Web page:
Legal Provisions of Section 39(9) Proviso

39(9) Proviso Subject to the provisions of sections 37 and 38, if any registered person after furnishing a return under sub-section (1) or sub-section (2) or sub-section (3) or sub-section (4) or sub-section (5) discovers any omission or incorrect particulars therein, other than as a result of scrutiny, audit, inspection or enforcement activity by the tax authorities, he shall rectify such omission or incorrect particulars in the return to be furnished for the month or quarter during which such omission or incorrect particulars are noticed, subject to payment of interest under this Act:

Provided that no such rectification of any omission or incorrect particulars shall be allowed after the due date for furnishing of return for the month of September or second quarter following the end of the financial year, or the actual date of furnishing of relevant annual return, whichever is earlier.

Comments:

1. While section 37(3) and 38(5) conceive rectification of “error or omission”, section 39(9) seeks rectification of “omission or incorrect particulars”. While all three section seek rectification of “omission”, section 37(3) and 38(5) seek rectification of “error”, while section 39(9) seeks rectification of “incorrect particulars”. The difference between “error” and “incorrect particulars” lies in the intent. While error may be only an inadvertent depiction in a statement, furnishing of incorrect particulars may be supported by designs to conceal. Hence 39(9) in that sense appears to broaden the scope of rectification. Hence except upon discovery by scrutiny , audit, inspection or enforcement activity, the incorrect particulars, incorrect particulars can be rectified. The view is supported by use of words “error” and “incorrect” at other places in the Act. The words “incorrect” is used in section 122 for penalty but error has been used in section 161 to indicate mistakes which are not supported by designs to conceal. Hence “incorrect particulars” may be egregious as compared to “errors”

2. Further section 39(9) requires rectification till due date of return for month of September or second quarter and not till actual date of furnishing return for September , unlike section 37 and 38.

3. Another issue arises that where error is discovered in say scrutiny by issuing ASMT-10 u/s 61 , whether error can be rectified in subsequent return GSTR 3B. The answer lies in scvanging the law about another issue “whether GSTR 3B is a return”. Because if it is return then rectification after scrutiny is not possible and if it is not a return then subsequent rectification in GSTR-3B is not prohibited by section 39(9).

Section 2(97) defines return as “prescribed or otherwise required to be furnished by or under this Act or rules made there under”. As discussed above GSTR-3B is emanating from Rule 61(5) and not S. 39. Hence GSTR-3B is a return prescribed under Rules and not a return prescribed under the Act. Another pertinent question arises that whether rule can prescribe some thing not emanating from the Act. In this regard provision of section 164 may be analysed. While section 164(1) only permits rules “for carrying out provisions of this Act”. Section 164(2) permits, making of rules for any of the matters :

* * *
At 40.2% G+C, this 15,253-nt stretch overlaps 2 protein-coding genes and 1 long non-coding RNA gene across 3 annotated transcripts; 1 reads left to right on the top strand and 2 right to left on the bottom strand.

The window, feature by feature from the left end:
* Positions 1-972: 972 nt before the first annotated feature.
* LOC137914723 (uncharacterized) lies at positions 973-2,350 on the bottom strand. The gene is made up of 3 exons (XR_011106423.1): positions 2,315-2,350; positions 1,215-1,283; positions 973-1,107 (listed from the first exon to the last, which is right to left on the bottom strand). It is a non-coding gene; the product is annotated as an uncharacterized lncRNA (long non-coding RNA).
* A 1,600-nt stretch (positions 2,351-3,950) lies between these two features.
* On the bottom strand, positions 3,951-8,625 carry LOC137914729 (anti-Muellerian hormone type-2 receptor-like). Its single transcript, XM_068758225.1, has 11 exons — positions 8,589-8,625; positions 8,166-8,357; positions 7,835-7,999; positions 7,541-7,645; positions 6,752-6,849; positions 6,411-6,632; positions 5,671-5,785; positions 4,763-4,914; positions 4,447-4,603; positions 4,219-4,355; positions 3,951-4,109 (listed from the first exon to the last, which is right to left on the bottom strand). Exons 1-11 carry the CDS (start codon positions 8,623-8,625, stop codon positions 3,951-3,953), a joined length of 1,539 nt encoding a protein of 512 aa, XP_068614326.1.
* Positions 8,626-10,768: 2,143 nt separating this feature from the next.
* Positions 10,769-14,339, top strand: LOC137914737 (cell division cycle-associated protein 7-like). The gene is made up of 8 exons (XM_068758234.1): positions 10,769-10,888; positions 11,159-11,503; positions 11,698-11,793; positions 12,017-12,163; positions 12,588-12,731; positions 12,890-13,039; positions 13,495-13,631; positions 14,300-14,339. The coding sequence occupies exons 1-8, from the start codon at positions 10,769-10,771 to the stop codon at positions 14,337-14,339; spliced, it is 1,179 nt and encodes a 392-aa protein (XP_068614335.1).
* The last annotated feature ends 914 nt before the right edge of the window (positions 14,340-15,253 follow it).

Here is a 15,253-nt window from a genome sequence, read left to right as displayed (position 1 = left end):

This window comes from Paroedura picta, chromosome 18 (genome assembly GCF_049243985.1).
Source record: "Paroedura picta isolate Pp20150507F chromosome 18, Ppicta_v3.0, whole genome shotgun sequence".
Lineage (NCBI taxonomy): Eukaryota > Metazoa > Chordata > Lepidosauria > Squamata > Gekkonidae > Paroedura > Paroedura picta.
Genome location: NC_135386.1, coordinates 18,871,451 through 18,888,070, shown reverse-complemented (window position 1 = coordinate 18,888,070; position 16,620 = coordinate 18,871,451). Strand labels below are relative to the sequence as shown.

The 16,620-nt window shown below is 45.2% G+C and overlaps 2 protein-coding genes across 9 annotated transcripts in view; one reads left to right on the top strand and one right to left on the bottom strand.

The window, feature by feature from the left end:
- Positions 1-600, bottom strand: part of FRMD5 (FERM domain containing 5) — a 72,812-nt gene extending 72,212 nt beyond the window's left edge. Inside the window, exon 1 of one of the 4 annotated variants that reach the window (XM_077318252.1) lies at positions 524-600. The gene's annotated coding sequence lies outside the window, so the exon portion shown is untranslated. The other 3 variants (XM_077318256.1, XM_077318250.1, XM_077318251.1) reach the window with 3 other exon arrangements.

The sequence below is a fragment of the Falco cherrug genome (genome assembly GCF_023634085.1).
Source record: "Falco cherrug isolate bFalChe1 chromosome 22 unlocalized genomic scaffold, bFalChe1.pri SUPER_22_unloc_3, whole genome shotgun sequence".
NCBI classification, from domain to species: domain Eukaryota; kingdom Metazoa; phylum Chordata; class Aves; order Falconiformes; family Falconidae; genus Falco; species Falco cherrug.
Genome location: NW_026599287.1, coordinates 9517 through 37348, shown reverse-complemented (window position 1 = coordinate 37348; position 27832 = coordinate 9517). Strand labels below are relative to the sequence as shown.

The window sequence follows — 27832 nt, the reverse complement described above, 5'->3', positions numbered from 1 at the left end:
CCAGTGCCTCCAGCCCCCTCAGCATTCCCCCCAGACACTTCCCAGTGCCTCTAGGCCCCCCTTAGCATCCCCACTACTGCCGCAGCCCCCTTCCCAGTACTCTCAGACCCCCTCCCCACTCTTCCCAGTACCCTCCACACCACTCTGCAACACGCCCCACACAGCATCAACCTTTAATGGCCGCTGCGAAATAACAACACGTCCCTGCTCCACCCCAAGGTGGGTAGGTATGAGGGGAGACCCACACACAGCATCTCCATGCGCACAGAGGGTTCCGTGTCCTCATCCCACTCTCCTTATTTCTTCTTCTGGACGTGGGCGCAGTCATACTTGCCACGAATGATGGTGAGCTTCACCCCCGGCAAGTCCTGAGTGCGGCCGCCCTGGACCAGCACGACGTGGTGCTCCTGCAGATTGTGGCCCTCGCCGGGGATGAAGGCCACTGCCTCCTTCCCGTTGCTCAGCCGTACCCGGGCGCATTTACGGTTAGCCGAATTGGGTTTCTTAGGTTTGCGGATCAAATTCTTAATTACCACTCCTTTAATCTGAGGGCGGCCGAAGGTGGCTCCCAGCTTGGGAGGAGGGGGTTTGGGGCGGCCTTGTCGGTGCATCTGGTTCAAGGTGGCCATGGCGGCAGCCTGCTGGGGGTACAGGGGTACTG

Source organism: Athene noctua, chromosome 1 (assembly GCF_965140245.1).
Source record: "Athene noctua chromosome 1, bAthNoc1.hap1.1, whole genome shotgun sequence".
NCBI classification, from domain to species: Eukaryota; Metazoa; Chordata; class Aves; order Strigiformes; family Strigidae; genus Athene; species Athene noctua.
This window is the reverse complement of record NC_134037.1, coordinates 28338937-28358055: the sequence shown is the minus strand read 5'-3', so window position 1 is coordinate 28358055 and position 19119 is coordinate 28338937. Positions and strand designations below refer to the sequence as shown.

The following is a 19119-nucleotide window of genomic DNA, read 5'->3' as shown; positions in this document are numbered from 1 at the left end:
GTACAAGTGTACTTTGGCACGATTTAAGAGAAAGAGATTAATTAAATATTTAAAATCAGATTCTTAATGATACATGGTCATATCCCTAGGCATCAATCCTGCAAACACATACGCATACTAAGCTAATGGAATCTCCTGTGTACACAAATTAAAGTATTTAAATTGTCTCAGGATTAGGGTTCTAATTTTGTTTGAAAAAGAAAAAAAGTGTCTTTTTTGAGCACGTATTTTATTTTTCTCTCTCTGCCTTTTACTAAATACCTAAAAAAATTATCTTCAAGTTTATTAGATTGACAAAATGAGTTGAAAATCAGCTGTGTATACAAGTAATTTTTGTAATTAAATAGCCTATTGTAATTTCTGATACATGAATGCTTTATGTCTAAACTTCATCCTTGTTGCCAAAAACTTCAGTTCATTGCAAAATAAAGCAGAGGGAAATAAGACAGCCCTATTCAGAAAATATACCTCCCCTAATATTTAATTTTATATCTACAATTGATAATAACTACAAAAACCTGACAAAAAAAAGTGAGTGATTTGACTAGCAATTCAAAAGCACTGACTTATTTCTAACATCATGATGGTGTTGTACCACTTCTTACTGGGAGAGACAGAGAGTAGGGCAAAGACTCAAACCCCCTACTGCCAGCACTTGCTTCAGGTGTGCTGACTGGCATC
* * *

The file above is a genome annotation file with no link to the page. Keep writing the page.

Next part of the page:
i. Which by this Act are Required to be or may be prescribed or

ii. In respect of which provisions are to be or mat be made by rules

Hence section 164(2) permits making of Rule 61(5) and hence GSTR 3B is a return. Hence no rectification of mistake is possible in GSTR 3B after discovery by scrutiny subject , of course to section 37 i.e. errors relating to outward supplies. It means that errors relating to ITC can not be rectified after discovery by scrutiny, because section 38 remains suspended.

4. A still deeper scrutiny of section 39(9) reveals that it comes into operation only if return is filed u/s 39(1) i.e. GSTR 3. Since GSTR-3, remains suspended, another issue arises, whether any such rectification u/s 39(9) is possible, in present circumstances. Since GSTR-3B is not a return u/s 39 and furnishing is required u/s 61(5), section 39(9) may not come into operation at all for GSTR 3B. In such a situation one may refer to Circular 26/26/2017 dated 29-12-2017, which deals with errors in GSTR-3B. Interestingly this circular also does not refer to 39(9) which further fortifies that GSTR 3B is not a return u/s 39. Attention in this regard is invited towards para 4 of Circular which says:

“It is clarified that as return in FORM GSTR-3B do not contain provisions for reporting of differential figures for past month(s), the said figures may be reported on net basis alongwith the values for current month itself in appropriate tables i.e. Table No. 3.1, 3.2, 4 and 5, as the case may be. It may be noted that while making adjustment in the output tax liability or input tax credit, there can be no negative entries in the FORM GSTR-3B. The amount remaining for adjustment, if any, may be adjusted in the return(s) in FORM GSTR-3B of subsequent month(s) and, in cases where such adjustment is not feasible, refund may be claimed. Where adjustments have been made in FORM GSTR-3B of multiple months, corresponding adjustments in FORM GSTR-1 should also preferably be made in the corresponding months”